Billed as the comet of cooperation, C/2007 N3 (Lulin) is now headed for a much anticipated sweep across our winter sky during the next several weeks and should be easily visible with binoculars from rural, as well as suburban locales. Comet Lulin was discovered on July 11, 2007 by 19-year old Chinese stargazer, Quanzhi Ye, on photographs imaged by Taiwanese asteroid hunter, Chi Sheng, using a 16-inch patrol telescope at Lulin Observatory. Because of its nearly parabolic orbit, this is probably Lulin’s first venture into the inner solar system, making its brightness predictions more difficult to ascertain. This is because new comets usually carry with them a coating of volatile ices which are easily outgassed by the sun’s growing radiation, giving them a brighter showing when first discovered. Currently, Lulin is running slightly ahead of its predicted brightness estimates which may bring it into naked eye visibility from rural locations. Comet Lulin should be brightest on the North American evening of February 23/24 when it will approach the Earth to within 38 million miles. The comet has other noteworthy characteristics too. Lulin is moving in nearly the same plane as the planets but in their opposite direction of motion. By mid-February the comet will be visible initially as a late night target, but as it closes on the Earth, it will rapidly move westward rising about 25 minutes earlier each night. By the time of Lulin’s closest approach to Earth, on the evening of February 23/24, it will be visible for nearly the entire night. This is also the evening when Lulin is closest to the planet Saturn, a mere two degrees below the ringed world, a fine sight through binoculars and spotting scopes. A map showing Comet Lulin’s march across the sky from February 15 through March 5 is posted in “this week’s StarWatch” at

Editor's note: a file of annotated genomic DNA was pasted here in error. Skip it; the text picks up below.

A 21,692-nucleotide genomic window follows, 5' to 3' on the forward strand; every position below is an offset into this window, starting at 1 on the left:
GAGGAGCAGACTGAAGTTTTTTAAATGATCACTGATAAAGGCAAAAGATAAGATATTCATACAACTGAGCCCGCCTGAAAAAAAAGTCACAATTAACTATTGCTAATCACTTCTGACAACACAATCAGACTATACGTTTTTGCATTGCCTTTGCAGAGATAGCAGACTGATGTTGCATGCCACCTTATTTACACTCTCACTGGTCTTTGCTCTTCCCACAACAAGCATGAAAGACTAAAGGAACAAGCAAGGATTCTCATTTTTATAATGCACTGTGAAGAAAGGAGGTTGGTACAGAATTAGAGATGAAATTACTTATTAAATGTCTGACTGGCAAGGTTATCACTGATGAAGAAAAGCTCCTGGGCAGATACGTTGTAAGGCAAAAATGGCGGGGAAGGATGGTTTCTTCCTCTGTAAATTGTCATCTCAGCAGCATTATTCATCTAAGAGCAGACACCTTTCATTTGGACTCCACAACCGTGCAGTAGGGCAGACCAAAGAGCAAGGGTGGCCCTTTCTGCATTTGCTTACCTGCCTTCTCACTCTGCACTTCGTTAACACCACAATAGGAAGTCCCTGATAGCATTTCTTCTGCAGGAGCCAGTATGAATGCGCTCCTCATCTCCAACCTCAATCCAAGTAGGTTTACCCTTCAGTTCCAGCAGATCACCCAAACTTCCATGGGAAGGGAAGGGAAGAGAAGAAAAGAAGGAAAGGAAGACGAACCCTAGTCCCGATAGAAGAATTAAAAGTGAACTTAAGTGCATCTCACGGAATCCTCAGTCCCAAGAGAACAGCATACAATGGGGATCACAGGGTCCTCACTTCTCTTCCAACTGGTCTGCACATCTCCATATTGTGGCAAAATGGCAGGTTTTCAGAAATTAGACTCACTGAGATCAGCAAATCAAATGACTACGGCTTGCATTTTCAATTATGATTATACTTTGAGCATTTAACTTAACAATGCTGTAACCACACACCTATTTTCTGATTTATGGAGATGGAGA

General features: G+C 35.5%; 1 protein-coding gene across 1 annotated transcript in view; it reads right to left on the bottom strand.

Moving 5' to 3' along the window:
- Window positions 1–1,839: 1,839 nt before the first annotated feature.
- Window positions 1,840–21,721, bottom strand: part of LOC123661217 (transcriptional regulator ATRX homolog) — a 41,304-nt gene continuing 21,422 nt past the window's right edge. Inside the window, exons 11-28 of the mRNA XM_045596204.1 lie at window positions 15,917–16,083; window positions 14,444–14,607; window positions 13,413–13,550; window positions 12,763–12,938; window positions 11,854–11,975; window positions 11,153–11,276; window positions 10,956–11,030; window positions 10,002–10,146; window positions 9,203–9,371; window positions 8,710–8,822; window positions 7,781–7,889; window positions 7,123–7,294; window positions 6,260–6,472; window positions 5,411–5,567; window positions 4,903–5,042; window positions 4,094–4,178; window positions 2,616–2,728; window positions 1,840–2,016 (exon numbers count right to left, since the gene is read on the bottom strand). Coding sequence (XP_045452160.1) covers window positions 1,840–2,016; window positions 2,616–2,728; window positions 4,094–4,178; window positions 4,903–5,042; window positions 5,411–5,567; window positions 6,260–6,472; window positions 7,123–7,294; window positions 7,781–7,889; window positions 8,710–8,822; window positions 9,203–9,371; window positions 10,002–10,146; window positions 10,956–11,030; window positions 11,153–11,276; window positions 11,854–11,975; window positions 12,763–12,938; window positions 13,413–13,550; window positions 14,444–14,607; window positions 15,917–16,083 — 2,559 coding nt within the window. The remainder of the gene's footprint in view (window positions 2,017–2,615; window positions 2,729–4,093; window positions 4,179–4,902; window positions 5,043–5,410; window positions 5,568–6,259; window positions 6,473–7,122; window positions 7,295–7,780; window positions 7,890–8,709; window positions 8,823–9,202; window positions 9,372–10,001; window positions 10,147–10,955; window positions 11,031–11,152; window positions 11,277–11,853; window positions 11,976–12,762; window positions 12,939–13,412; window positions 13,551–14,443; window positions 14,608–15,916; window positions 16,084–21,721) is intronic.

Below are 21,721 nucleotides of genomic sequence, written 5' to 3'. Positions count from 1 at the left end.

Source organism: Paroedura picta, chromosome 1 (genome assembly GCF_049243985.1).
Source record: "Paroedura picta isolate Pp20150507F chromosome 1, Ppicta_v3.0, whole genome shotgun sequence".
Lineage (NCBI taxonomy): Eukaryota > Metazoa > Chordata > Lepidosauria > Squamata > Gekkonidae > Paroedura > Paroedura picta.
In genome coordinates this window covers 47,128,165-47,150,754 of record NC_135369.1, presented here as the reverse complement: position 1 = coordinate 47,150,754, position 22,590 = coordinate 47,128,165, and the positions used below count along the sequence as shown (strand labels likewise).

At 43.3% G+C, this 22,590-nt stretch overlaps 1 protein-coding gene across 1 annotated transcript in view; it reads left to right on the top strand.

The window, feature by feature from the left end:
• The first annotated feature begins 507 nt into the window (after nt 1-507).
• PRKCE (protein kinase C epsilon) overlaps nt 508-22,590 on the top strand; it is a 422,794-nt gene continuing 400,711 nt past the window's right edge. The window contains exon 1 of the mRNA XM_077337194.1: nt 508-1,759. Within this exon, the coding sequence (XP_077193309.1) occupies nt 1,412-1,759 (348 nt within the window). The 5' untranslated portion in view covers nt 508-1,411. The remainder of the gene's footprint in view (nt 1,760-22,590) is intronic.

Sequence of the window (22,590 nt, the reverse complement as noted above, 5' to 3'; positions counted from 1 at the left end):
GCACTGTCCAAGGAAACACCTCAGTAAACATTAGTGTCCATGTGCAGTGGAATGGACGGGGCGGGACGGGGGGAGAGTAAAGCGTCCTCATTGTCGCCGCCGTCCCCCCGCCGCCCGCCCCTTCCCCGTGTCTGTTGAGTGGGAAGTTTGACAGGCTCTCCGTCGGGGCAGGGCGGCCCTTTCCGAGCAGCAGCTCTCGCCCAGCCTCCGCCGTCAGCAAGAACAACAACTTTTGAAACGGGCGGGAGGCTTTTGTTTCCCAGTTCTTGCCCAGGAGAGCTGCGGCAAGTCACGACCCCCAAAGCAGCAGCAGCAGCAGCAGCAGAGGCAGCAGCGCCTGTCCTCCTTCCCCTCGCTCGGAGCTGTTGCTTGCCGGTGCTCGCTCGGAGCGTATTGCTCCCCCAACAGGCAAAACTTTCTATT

[Comet Lulin's progress]
Comet Lulin, C/2007 N3, will not in anyway resemble the brightness of the comet symbols represented on this map. The locations, however, are accurate for North American observers, particularly those on the East Coast. Lulin should be a fine subject through binoculars and spotting telescopes throughout the second half of February. Use the map no earlier than 11:30 p.m. on Feb. 15. Because of the comet rapid westward motion, you can go out about 20 minutes earlier each evening to find Comet Lulin at approximately the same altitude above the horizon. Map created by Gary A. Becker using Software Bisque's The Sky...

652    FEBRUARY 15, 2009:   Comet Lulin Steals Spotlight